I’ve read quite a few rave reviews for Trish Doller’s debut Something Like Normal, so I looked it up on NetGalley to request a copy.  As soon as I received the approval email I downloaded Something Like Normal to my Kindle and started reading.  If I hadn’t started it while visiting my grandpa in the hospital, I would have finished this in one sitting because it’s that good.  If I could get away with writing a review that says “READ IT!” I would just do that because it’s hard to form words for such a wonderful story.

Over the years I’ve learned about myself that if I can’t connect with a character then I won’t enjoy the book.  I’ve also learned that I mostly prefer first-person point of view.  Something Like Normal fits both of those preferences, plus it features a male protagonist which is something I’m always looking for.  Travis is on leave from the Marines and he’s really suffering after witnessing the death of his close friend Charlie.  He’s also dealing with coming home to a family that’s been falling apart since his deployment.  I really like that Trish Doller wrote Travis the way she did because he’s not written as a hero.  He’s written as a suffering young man who’s trying to recover and make amends.  He’s trying to become a better man, a man he can be proud of.  I can see a number of teenage guys relating to Travis, especially if they’re considering joining the Marines or another part of the armed forces.  Many of my seniors that enlist do so because they hope it will shape them into a better person; they hope it will provide some guidance in life.  Travis says he really doesn’t know why he joined, but his character made me think of past seniors I had in class that enlisted because they wanted guidance or a sense of direction in their lives.  I always appreciate a story with a hero, but there’s something about a story with a flawed character that a reader can’t help but love.  Travis’s voice is real and authentic; it’s how I imagine many teenage guys think and feel and act.

I’ve noticed that more Y.A. novels are featuring characters who have graduated from high school.  I hope to see more published like this because it’s an excellent way for upperclassman to relate to what’s in their future.  It’s also a way to keep teens reading Y.A. beyond high school.  Even though Travis is done with school and has been in situations and done and witnessed things most adults never will, he’s still dealing with family drama and common relationship insecurities/dilemmas.  I doubt Travis returned home expecting to fall for a girl, especially when his ex-girlfriend has moved on to his brother.  His life is complicated, but after running into Harper everything starts to turn around.  As I was reading Something Like Normal, I didn’t know what to expect from Harper, but I ended up loving her character.  Really, I love Travis and Harper together as a couple.  They form the kind of relationship where they work off each other.  They mesh in that perfect, awkward, kind of rough around the edges way, but those edges begin to smooth over.  Travis isn’t perfect, far from it actually, but his effort to become better is endearing.  We see these efforts in his relationship with his mother and with Harper.  Both of these women make Travis want to become a better person which is when we see the rough edges smooth over.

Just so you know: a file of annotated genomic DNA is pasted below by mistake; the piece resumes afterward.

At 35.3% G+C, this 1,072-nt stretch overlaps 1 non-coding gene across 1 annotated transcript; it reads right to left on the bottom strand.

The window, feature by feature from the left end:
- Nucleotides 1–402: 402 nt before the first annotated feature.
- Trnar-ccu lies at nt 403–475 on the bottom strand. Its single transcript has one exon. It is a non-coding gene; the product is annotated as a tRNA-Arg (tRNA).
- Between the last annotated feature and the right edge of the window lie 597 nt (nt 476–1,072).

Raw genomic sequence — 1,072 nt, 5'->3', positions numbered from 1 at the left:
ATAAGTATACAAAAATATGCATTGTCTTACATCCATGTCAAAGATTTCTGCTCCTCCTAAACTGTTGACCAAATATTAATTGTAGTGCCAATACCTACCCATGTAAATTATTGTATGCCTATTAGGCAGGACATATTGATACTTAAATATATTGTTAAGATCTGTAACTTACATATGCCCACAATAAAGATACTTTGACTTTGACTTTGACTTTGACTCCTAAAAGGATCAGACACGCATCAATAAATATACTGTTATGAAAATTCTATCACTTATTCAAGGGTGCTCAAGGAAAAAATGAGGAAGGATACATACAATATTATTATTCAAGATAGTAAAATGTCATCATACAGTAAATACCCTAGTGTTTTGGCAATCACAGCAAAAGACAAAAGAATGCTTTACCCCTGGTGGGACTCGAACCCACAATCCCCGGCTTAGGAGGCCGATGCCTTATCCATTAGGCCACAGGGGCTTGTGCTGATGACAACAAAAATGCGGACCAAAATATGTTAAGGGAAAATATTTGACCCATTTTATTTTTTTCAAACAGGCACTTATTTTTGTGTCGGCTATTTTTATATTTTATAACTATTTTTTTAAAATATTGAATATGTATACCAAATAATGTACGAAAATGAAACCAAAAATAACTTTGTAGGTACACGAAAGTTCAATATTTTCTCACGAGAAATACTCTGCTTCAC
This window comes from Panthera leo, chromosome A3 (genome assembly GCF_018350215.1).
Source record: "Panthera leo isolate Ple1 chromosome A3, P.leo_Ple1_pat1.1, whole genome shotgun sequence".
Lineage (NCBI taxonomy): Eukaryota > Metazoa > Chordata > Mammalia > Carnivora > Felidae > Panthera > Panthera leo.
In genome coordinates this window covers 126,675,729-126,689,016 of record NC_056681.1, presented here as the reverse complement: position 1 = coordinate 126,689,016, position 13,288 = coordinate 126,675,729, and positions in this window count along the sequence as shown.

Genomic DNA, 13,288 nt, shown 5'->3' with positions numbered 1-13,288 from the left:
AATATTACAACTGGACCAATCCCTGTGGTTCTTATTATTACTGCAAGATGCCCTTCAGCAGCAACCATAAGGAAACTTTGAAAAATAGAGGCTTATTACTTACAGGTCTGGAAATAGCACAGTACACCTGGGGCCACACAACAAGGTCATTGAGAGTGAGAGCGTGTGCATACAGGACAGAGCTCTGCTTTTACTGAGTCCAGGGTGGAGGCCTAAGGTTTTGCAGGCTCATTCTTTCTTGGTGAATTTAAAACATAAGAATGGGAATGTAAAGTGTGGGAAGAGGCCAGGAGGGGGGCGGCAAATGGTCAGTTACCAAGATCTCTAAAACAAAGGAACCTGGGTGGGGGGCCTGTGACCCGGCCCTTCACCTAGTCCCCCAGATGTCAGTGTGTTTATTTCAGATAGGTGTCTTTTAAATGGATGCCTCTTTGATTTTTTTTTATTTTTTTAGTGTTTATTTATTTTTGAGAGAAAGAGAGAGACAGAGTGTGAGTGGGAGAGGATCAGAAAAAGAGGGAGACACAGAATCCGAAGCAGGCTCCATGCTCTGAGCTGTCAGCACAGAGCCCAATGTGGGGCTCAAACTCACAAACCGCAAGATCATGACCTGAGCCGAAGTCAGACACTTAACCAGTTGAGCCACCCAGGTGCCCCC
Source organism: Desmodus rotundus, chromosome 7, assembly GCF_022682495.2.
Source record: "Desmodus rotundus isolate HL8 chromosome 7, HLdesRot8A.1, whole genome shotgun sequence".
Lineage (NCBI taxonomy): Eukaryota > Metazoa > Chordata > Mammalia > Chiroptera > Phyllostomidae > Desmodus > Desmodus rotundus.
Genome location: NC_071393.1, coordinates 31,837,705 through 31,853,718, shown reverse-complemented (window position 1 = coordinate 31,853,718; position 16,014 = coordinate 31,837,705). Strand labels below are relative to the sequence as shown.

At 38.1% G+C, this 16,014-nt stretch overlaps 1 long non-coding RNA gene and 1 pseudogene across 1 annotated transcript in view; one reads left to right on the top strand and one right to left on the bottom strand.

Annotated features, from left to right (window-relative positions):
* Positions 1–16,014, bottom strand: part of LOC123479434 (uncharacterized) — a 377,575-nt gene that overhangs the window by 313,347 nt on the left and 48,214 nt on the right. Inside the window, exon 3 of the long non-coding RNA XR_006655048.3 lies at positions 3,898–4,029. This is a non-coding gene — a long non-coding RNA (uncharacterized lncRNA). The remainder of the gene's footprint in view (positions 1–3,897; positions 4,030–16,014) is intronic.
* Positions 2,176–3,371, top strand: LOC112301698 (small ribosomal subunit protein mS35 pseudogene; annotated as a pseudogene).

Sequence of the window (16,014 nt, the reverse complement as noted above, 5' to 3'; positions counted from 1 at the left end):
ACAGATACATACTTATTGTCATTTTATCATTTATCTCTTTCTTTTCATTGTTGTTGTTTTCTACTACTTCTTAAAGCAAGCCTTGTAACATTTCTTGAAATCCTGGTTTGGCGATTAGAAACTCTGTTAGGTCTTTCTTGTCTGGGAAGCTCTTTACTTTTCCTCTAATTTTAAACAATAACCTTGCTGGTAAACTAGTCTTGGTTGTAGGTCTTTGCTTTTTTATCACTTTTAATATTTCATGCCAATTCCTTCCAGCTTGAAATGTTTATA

Trish Doller includes flashbacks and nightmares in Something Like Normal which give us an idea of the suffering and experiences Travis goes through.  I appreciate these scenes for two reasons.  My first reason is because it breaks up the family and relationship drama Travis is going through at home.  I know many readers enjoy romance and relationship issues in the books they read, but for the readers that want a little less of that, these flashbacks and nightmares will add a welcome break.  The second reason I like these scenes is because it gives us a more well-rounded idea of who Travis is and what life is like for soldiers in Afghanistan.  I can’t imagine returning home and constantly searching the floor for bombs.  Or preferring to sleep on the floor rather than my bed.  Or feeling vulnerable without my gun in my hands.  These scenes are an invaluable layer to the story.

My only issue with Something Like Normal is that I’m done reading it and I don’t have another book by Trish Doller to read next.  I feel like I haven’t expressed enough how completely fantastic this debut is.  There isn’t anything I disliked or would change.  It’s an engrossing story that I predict will be a huge hit in my classroom.  Actually, I wish it released earlier than June 19th so my current students could read it since I don’t have a physical ARC to share with them.

Review: Freshman Year & Other Unnatural Disasters by Meredith Zeitlin

Freshman Year & Other Unnatural Disasters CoverTitle: Freshman Year & Other Unnatural Disasters, 288 pages

Author: Meredith Zeitlin

Publisher: G.P. Putnam’s Sons

Release Date: March 1st, 2012

Interest: 2012 Debut Author / Humor

Source: ARC received from the publisher

Summary (From Goodreads): Kelsey Finkelstein is fourteen and FRUSTRATED. Every time she tries to live up to her awesome potential, her plans are foiled – by her impossible parents, her annoying little sister, and life in general. But with her first day of high school coming up, Kelsey is positive that things are going to change. Enlisting the help of her three best friends — sweet and quiet Em, theatrical Cass, and wild JoJo — Kelsey gets ready to rebrand herself and make the kind of mark she knows is her destiny.